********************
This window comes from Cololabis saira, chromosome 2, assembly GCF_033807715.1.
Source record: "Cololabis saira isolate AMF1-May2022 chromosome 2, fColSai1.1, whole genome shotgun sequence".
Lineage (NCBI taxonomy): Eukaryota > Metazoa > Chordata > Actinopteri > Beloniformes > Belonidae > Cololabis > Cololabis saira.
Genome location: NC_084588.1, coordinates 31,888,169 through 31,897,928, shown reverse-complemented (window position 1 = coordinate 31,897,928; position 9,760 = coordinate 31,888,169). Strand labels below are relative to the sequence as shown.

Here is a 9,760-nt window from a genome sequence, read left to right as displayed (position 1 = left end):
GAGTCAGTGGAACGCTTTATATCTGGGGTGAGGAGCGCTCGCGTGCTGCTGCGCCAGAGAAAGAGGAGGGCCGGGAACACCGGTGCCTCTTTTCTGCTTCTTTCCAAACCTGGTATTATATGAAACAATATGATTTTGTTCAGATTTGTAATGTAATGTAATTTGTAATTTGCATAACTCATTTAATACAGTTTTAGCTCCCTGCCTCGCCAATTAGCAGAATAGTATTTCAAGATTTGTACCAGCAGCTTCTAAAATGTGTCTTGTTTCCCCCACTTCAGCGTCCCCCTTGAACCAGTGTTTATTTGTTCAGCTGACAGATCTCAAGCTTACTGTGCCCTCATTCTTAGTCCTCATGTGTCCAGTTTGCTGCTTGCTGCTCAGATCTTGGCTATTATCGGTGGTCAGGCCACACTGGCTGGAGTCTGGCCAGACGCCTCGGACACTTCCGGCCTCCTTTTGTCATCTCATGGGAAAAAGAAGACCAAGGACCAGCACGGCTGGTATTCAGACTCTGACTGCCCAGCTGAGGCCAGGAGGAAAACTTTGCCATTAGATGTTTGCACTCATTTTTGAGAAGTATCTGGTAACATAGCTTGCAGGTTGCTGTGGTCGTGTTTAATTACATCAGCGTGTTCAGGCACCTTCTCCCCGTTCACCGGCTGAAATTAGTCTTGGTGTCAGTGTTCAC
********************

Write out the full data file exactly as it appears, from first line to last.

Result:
This window comes from Cololabis saira, chromosome 2, assembly GCF_033807715.1.
Source record: "Cololabis saira isolate AMF1-May2022 chromosome 2, fColSai1.1, whole genome shotgun sequence".
Lineage (NCBI taxonomy): Eukaryota > Metazoa > Chordata > Actinopteri > Beloniformes > Belonidae > Cololabis > Cololabis saira.
Genome location: NC_084588.1, coordinates 31,888,169 through 31,897,928, shown reverse-complemented (window position 1 = coordinate 31,897,928; position 9,760 = coordinate 31,888,169). Strand labels below are relative to the sequence as shown.

Here is a 9,760-nt window from a genome sequence, read left to right as displayed (position 1 = left end):
GAGTCAGTGGAACGCTTTATATCTGGGGTGAGGAGCGCTCGCGTGCTGCTGCGCCAGAGAAAGAGGAGGGCCGGGAACACCGGTGCCTCTTTTCTGCTTCTTTCCAAACCTGGTATTATATGAAACAATATGATTTTGTTCAGATTTGTAATGTAATGTAATTTGTAATTTGCATAACTCATTTAATACAGTTTTAGCTCCCTGCCTCGCCAATTAGCAGAATAGTATTTCAAGATTTGTACCAGCAGCTTCTAAAATGTGTCTTGTTTCCCCCACTTCAGCGTCCCCCTTGAACCAGTGTTTATTTGTTCAGCTGACAGATCTCAAGCTTACTGTGCCCTCATTCTTAGTCCTCATGTGTCCAGTTTGCTGCTTGCTGCTCAGATCTTGGCTATTATCGGTGGTCAGGCCACACTGGCTGGAGTCTGGCCAGACGCCTCGGACACTTCCGGCCTCCTTTTGTCATCTCATGGGAAAAAGAAGACCAAGGACCAGCACGGCTGGTATTCAGACTCTGACTGCCCAGCTGAGGCCAGGAGGAAAACTTTGCCATTAGATGTTTGCACTCATTTTTGAGAAGTATCTGGTAACATAGCTTGCAGGTTGCTGTGGTCGTGTTTAATTACATCAGCGTGTTCAGGCACCTTCTCCCCGTTCACCGGCTGAAATTAGTCTTGGTGTCAGTGTTCAC